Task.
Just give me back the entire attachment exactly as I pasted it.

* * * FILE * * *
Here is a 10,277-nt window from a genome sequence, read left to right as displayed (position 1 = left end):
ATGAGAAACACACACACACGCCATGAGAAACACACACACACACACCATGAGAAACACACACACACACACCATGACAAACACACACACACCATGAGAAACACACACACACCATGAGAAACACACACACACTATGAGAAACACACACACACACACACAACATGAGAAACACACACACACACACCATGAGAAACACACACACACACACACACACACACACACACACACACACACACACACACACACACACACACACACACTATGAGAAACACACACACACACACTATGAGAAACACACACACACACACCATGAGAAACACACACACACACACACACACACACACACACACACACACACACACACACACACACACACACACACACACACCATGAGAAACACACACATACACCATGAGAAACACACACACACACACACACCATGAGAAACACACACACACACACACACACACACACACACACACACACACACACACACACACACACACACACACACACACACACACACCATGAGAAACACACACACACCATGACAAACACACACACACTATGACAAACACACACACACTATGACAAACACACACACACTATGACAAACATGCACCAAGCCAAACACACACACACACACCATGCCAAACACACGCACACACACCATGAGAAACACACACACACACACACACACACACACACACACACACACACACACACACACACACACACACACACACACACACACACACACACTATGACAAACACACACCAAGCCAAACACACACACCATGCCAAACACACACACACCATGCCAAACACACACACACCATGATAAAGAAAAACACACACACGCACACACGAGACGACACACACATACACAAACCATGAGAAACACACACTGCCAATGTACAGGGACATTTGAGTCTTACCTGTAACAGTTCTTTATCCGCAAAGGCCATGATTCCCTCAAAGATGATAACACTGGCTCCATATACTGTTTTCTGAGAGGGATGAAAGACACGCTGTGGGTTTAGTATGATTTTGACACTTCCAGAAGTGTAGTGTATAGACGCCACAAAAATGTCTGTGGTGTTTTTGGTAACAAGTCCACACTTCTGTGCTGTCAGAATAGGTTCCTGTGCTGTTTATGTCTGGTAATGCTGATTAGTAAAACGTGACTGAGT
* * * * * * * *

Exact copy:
Here is a 10,277-nt window from a genome sequence, read left to right as displayed (position 1 = left end):
ATGAGAAACACACACACACGCCATGAGAAACACACACACACACACCATGAGAAACACACACACACACACCATGACAAACACACACACACCATGAGAAACACACACACACCATGAGAAACACACACACACTATGAGAAACACACACACACACACACAACATGAGAAACACACACACACACACCATGAGAAACACACACACACACACACACACACACACACACACACACACACACACACACACACACACACACACACACTATGAGAAACACACACACACACACTATGAGAAACACACACACACACACCATGAGAAACACACACACACACACACACACACACACACACACACACACACACACACACACACACACACACACACACACACCATGAGAAACACACACATACACCATGAGAAACACACACACACACACACACCATGAGAAACACACACACACACACACACACACACACACACACACACACACACACACACACACACACACACACACACACACACACACACCATGAGAAACACACACACACCATGACAAACACACACACACTATGACAAACACACACACACTATGACAAACACACACACACTATGACAAACATGCACCAAGCCAAACACACACACACACACCATGCCAAACACACGCACACACACCATGAGAAACACACACACACACACACACACACACACACACACACACACACACACACACACACACACACACACACACACACACACACACACACTATGACAAACACACACCAAGCCAAACACACACACCATGCCAAACACACACACACCATGCCAAACACACACACACCATGATAAAGAAAAACACACACACGCACACACGAGACGACACACACATACACAAACCATGAGAAACACACACTGCCAATGTACAGGGACATTTGAGTCTTACCTGTAACAGTTCTTTATCCGCAAAGGCCATGATTCCCTCAAAGATGATAACACTGGCTCCATATACTGTTTTCTGAGAGGGATGAAAGACACGCTGTGGGTTTAGTATGATTTTGACACTTCCAGAAGTGTAGTGTATAGACGCCACAAAAATGTCTGTGGTGTTTTTGGTAACAAGTCCACACTTCTGTGCTGTCAGAATAGGTTCCTGTGCTGTTTATGTCTGGTAATGCTGATTAGTAAAACGTGACTGAGT